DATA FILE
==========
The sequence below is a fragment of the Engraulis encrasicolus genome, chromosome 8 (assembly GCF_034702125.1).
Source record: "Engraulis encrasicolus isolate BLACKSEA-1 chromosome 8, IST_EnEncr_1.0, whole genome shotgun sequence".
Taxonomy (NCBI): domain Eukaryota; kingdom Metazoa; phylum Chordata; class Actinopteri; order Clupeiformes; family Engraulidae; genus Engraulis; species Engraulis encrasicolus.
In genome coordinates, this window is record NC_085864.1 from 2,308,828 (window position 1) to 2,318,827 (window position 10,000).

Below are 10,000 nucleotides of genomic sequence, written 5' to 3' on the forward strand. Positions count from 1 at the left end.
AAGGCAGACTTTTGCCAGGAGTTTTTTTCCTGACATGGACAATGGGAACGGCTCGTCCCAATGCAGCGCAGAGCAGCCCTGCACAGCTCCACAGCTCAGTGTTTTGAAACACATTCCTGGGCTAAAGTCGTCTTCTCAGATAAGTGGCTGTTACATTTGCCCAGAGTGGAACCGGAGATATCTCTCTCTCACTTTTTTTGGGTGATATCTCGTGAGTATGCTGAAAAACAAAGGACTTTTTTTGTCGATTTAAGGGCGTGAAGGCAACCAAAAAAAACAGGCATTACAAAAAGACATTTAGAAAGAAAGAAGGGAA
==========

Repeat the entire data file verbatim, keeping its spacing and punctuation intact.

The sequence below is a fragment of the Engraulis encrasicolus genome, chromosome 8 (assembly GCF_034702125.1).
Source record: "Engraulis encrasicolus isolate BLACKSEA-1 chromosome 8, IST_EnEncr_1.0, whole genome shotgun sequence".
Taxonomy (NCBI): domain Eukaryota; kingdom Metazoa; phylum Chordata; class Actinopteri; order Clupeiformes; family Engraulidae; genus Engraulis; species Engraulis encrasicolus.
In genome coordinates, this window is record NC_085864.1 from 2,308,828 (window position 1) to 2,318,827 (window position 10,000).

Below are 10,000 nucleotides of genomic sequence, written 5' to 3' on the forward strand. Positions count from 1 at the left end.
AAGGCAGACTTTTGCCAGGAGTTTTTTTCCTGACATGGACAATGGGAACGGCTCGTCCCAATGCAGCGCAGAGCAGCCCTGCACAGCTCCACAGCTCAGTGTTTTGAAACACATTCCTGGGCTAAAGTCGTCTTCTCAGATAAGTGGCTGTTACATTTGCCCAGAGTGGAACCGGAGATATCTCTCTCTCACTTTTTTTGGGTGATATCTCGTGAGTATGCTGAAAAACAAAGGACTTTTTTTGTCGATTTAAGGGCGTGAAGGCAACCAAAAAAAACAGGCATTACAAAAAGACATTTAGAAAGAAAGAAGGGAA